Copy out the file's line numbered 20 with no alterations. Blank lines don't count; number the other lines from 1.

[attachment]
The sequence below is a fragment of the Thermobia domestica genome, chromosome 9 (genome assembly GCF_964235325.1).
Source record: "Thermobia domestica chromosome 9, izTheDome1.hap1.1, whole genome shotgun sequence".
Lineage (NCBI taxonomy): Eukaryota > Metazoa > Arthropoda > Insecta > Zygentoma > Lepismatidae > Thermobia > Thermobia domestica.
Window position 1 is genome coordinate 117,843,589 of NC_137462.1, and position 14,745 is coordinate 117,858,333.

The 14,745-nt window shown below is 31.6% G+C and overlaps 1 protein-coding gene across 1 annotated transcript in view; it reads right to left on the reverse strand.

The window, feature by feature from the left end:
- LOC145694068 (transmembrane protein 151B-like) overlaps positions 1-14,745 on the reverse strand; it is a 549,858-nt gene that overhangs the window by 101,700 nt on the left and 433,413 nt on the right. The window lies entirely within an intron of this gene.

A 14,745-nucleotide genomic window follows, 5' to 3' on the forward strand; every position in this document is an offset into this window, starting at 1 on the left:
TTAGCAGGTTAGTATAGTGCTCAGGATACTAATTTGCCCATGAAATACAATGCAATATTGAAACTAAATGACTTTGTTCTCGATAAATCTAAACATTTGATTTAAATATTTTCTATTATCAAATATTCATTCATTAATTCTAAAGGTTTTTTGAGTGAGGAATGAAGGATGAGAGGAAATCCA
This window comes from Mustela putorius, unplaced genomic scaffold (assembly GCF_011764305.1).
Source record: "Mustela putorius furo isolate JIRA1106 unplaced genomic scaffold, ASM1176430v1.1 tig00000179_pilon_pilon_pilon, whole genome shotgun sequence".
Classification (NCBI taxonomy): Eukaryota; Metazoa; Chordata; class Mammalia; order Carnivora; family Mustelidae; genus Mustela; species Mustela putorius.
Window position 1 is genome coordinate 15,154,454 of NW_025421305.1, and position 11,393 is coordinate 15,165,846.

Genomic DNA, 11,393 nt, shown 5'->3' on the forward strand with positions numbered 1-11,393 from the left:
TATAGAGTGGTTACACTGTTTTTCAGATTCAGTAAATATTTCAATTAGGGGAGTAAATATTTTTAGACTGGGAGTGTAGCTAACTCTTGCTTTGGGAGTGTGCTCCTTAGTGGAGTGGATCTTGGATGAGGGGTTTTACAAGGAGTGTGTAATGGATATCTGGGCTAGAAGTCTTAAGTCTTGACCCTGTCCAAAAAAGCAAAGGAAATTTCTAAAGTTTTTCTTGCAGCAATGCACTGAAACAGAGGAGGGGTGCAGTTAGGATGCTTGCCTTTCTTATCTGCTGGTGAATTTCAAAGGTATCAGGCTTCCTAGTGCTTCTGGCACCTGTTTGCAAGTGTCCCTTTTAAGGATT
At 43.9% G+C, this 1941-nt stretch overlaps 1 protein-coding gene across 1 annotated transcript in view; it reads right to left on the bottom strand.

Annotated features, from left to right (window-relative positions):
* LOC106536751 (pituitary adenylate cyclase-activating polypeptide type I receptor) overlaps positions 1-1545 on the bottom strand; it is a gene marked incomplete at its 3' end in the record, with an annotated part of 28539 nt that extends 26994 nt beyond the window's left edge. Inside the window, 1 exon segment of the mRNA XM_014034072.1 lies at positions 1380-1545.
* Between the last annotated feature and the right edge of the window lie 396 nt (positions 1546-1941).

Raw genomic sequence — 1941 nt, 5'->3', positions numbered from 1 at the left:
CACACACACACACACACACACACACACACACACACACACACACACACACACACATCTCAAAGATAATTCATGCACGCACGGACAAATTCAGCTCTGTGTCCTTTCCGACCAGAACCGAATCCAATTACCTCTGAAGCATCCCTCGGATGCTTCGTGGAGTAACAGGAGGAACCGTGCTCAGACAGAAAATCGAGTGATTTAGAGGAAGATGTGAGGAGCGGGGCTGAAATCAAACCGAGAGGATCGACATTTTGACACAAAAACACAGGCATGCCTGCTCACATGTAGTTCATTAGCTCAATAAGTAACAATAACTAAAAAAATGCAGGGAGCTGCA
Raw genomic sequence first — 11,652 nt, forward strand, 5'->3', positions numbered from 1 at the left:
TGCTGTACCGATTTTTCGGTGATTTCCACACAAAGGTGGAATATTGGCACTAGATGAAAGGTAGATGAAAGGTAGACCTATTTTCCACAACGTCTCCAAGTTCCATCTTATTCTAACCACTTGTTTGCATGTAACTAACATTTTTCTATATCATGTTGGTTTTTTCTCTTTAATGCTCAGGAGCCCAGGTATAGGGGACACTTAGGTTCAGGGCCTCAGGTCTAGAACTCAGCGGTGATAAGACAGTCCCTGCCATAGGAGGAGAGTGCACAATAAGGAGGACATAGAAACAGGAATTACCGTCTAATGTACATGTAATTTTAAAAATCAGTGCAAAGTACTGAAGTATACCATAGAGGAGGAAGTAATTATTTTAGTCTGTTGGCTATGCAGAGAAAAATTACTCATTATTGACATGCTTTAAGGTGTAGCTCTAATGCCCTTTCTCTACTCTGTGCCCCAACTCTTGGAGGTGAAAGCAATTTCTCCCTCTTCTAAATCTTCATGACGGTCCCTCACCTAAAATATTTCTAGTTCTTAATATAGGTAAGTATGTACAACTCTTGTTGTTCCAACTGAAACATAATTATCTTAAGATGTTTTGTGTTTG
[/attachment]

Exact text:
Raw genomic sequence — 1941 nt, 5'->3', positions numbered from 1 at the left: